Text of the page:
Equally moving was an impromptu response. Amrein said a group of mariachi musicians on the Mexico side gathered their instruments and played to the delight of their friends on the U.S. side of the fence.
"We were deeply touched when we sang at the border fence and moved by what the musicians did for us on the other side," Ostrzyga recalled. "It was an informative visit for us all. Germans didn't know that there's already kind of a strong wall here. We followed the recent events in the U.S. and the election of Donald Trump and his threat to build a wall. Seeing the fence there, we all felt that there is already a wall."
Any barriers following that experience were erased by the USD and German students collaborating on their music. Concerts were played at San Dieguito United Methodist Church in Encinitas March 19 and Founders Chapel the next night. Selections by Brahms, Bach, Barber, Reger and Kirchner filled these spaces. A mix of German and American songs provided a mutually beneficial outcome.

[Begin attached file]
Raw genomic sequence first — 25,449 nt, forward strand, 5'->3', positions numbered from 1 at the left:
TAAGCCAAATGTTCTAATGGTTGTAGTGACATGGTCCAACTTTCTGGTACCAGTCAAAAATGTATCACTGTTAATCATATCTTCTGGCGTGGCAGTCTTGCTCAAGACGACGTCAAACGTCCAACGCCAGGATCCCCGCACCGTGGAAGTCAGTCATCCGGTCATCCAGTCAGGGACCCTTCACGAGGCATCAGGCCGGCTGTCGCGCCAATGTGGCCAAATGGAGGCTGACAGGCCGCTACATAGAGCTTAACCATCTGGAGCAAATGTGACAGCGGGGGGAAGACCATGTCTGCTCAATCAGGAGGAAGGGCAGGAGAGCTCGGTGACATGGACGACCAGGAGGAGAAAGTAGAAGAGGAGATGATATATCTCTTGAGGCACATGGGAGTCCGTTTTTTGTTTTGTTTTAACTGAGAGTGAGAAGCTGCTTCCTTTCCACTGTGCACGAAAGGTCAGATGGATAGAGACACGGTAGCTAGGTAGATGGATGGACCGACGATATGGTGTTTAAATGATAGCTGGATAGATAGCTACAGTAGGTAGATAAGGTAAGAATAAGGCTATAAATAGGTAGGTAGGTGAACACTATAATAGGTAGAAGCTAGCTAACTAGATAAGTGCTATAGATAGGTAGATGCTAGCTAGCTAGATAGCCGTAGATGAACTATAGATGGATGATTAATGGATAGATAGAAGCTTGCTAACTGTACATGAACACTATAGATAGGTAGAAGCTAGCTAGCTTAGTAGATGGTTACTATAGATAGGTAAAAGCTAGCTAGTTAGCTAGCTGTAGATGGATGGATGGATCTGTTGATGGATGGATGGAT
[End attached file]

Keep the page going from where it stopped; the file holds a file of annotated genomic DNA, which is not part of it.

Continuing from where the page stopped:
"It was a very emotional thing, especially the last three songs," said Haley Pugh, a USD Choral Scholar student regarding ‘Angel Band,’ ‘Unclouded Day’ and ‘Hallelujah,’ which finished the collaborative performance at Founders Chapel. "I really heard the emotion in them and I loved getting to sing them here in our home for everyone."
The experience was music to everyone’s ears, minds and spirit.
— Ryan T. Blystone
The Choral Scholars will perform as part of the USD Music Department's annual Angelus Sacred Early Music Series. The series, which runs April 1 and 2, has the Choral Scholars and guests-in-residence performing Giacomo Carissimi’s tragic oratorio Jephte under the direction of Emilie Amrein, DMA, on April 2. Additional works include Giovanni Battista Martini’s “Domine, ad adjuvandum me festina,” and Claudio Monteverdi's "Beatus vir." Tickets for the April 2 show, which can be purchased in advance online or with cash or check only at the door, are $10 for general admission, $8 for seniors, faculty, staff and alumni, and $5 for students with ID card.